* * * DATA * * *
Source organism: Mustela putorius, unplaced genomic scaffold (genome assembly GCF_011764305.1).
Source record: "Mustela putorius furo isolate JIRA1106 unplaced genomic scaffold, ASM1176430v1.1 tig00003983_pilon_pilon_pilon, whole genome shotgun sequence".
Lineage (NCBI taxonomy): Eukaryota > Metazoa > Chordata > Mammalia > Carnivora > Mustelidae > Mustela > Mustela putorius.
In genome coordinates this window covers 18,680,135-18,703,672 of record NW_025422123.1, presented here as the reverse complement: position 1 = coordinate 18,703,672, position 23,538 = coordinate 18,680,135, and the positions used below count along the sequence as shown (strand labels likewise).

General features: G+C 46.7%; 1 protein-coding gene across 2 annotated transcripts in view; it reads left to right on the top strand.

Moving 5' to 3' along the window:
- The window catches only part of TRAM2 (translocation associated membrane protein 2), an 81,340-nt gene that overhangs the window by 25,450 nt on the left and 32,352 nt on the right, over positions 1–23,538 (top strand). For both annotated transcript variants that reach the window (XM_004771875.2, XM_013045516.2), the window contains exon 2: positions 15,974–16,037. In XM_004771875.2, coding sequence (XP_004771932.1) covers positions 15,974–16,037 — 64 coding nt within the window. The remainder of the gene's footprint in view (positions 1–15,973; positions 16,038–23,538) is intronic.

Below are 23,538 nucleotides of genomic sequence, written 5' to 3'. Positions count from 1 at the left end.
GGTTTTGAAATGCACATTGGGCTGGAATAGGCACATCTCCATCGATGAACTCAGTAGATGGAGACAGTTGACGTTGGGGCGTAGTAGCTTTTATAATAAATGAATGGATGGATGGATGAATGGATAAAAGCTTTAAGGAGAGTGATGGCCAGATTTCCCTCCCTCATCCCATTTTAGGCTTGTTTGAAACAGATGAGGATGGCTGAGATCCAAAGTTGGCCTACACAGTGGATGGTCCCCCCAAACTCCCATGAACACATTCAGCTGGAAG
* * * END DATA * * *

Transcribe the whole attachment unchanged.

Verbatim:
Source organism: Mustela putorius, unplaced genomic scaffold (genome assembly GCF_011764305.1).
Source record: "Mustela putorius furo isolate JIRA1106 unplaced genomic scaffold, ASM1176430v1.1 tig00003983_pilon_pilon_pilon, whole genome shotgun sequence".
Lineage (NCBI taxonomy): Eukaryota > Metazoa > Chordata > Mammalia > Carnivora > Mustelidae > Mustela > Mustela putorius.
In genome coordinates this window covers 18,680,135-18,703,672 of record NW_025422123.1, presented here as the reverse complement: position 1 = coordinate 18,703,672, position 23,538 = coordinate 18,680,135, and the positions used below count along the sequence as shown (strand labels likewise).

General features: G+C 46.7%; 1 protein-coding gene across 2 annotated transcripts in view; it reads left to right on the top strand.

Moving 5' to 3' along the window:
- The window catches only part of TRAM2 (translocation associated membrane protein 2), an 81,340-nt gene that overhangs the window by 25,450 nt on the left and 32,352 nt on the right, over positions 1–23,538 (top strand). For both annotated transcript variants that reach the window (XM_004771875.2, XM_013045516.2), the window contains exon 2: positions 15,974–16,037. In XM_004771875.2, coding sequence (XP_004771932.1) covers positions 15,974–16,037 — 64 coding nt within the window. The remainder of the gene's footprint in view (positions 1–15,973; positions 16,038–23,538) is intronic.

Below are 23,538 nucleotides of genomic sequence, written 5' to 3'. Positions count from 1 at the left end.
GGTTTTGAAATGCACATTGGGCTGGAATAGGCACATCTCCATCGATGAACTCAGTAGATGGAGACAGTTGACGTTGGGGCGTAGTAGCTTTTATAATAAATGAATGGATGGATGGATGAATGGATAAAAGCTTTAAGGAGAGTGATGGCCAGATTTCCCTCCCTCATCCCATTTTAGGCTTGTTTGAAACAGATGAGGATGGCTGAGATCCAAAGTTGGCCTACACAGTGGATGGTCCCCCCAAACTCCCATGAACACATTCAGCTGGAAG